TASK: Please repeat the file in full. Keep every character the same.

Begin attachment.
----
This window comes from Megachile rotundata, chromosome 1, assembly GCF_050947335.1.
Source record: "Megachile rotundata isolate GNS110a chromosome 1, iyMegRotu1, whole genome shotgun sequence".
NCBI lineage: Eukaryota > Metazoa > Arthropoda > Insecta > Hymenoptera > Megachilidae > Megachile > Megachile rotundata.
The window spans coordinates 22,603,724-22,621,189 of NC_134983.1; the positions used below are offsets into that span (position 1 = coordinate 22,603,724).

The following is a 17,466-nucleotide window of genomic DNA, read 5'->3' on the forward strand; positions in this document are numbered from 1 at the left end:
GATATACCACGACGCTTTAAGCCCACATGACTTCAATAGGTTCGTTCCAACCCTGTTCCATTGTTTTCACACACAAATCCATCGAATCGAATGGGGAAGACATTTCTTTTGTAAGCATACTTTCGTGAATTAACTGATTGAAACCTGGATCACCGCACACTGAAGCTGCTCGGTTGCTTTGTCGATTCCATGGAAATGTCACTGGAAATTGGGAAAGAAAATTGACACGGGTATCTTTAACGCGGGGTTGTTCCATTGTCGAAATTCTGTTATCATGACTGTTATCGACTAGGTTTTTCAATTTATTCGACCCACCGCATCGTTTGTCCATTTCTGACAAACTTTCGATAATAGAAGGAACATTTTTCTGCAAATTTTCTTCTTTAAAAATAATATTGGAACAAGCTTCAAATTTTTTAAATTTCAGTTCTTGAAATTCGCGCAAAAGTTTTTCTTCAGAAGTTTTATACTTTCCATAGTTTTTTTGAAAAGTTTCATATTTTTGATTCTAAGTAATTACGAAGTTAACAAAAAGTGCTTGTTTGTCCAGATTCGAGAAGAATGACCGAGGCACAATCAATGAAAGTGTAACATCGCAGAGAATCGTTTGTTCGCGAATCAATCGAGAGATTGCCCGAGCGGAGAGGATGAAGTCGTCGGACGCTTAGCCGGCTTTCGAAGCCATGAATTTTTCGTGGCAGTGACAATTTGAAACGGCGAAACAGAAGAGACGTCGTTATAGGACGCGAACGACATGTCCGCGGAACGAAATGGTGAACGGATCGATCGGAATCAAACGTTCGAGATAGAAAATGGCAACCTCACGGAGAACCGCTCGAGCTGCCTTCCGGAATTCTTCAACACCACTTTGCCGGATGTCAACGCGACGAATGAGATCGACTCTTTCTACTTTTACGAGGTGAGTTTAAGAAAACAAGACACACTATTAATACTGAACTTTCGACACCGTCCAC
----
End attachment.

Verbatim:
This window comes from Megachile rotundata, chromosome 1, assembly GCF_050947335.1.
Source record: "Megachile rotundata isolate GNS110a chromosome 1, iyMegRotu1, whole genome shotgun sequence".
NCBI lineage: Eukaryota > Metazoa > Arthropoda > Insecta > Hymenoptera > Megachilidae > Megachile > Megachile rotundata.
The window spans coordinates 22,603,724-22,621,189 of NC_134983.1; the positions used below are offsets into that span (position 1 = coordinate 22,603,724).

The following is a 17,466-nucleotide window of genomic DNA, read 5'->3' on the forward strand; positions in this document are numbered from 1 at the left end:
GATATACCACGACGCTTTAAGCCCACATGACTTCAATAGGTTCGTTCCAACCCTGTTCCATTGTTTTCACACACAAATCCATCGAATCGAATGGGGAAGACATTTCTTTTGTAAGCATACTTTCGTGAATTAACTGATTGAAACCTGGATCACCGCACACTGAAGCTGCTCGGTTGCTTTGTCGATTCCATGGAAATGTCACTGGAAATTGGGAAAGAAAATTGACACGGGTATCTTTAACGCGGGGTTGTTCCATTGTCGAAATTCTGTTATCATGACTGTTATCGACTAGGTTTTTCAATTTATTCGACCCACCGCATCGTTTGTCCATTTCTGACAAACTTTCGATAATAGAAGGAACATTTTTCTGCAAATTTTCTTCTTTAAAAATAATATTGGAACAAGCTTCAAATTTTTTAAATTTCAGTTCTTGAAATTCGCGCAAAAGTTTTTCTTCAGAAGTTTTATACTTTCCATAGTTTTTTTGAAAAGTTTCATATTTTTGATTCTAAGTAATTACGAAGTTAACAAAAAGTGCTTGTTTGTCCAGATTCGAGAAGAATGACCGAGGCACAATCAATGAAAGTGTAACATCGCAGAGAATCGTTTGTTCGCGAATCAATCGAGAGATTGCCCGAGCGGAGAGGATGAAGTCGTCGGACGCTTAGCCGGCTTTCGAAGCCATGAATTTTTCGTGGCAGTGACAATTTGAAACGGCGAAACAGAAGAGACGTCGTTATAGGACGCGAACGACATGTCCGCGGAACGAAATGGTGAACGGATCGATCGGAATCAAACGTTCGAGATAGAAAATGGCAACCTCACGGAGAACCGCTCGAGCTGCCTTCCGGAATTCTTCAACACCACTTTGCCGGATGTCAACGCGACGAATGAGATCGACTCTTTCTACTTTTACGAGGTGAGTTTAAGAAAACAAGACACACTATTAATACTGAACTTTCGACACCGTCCAC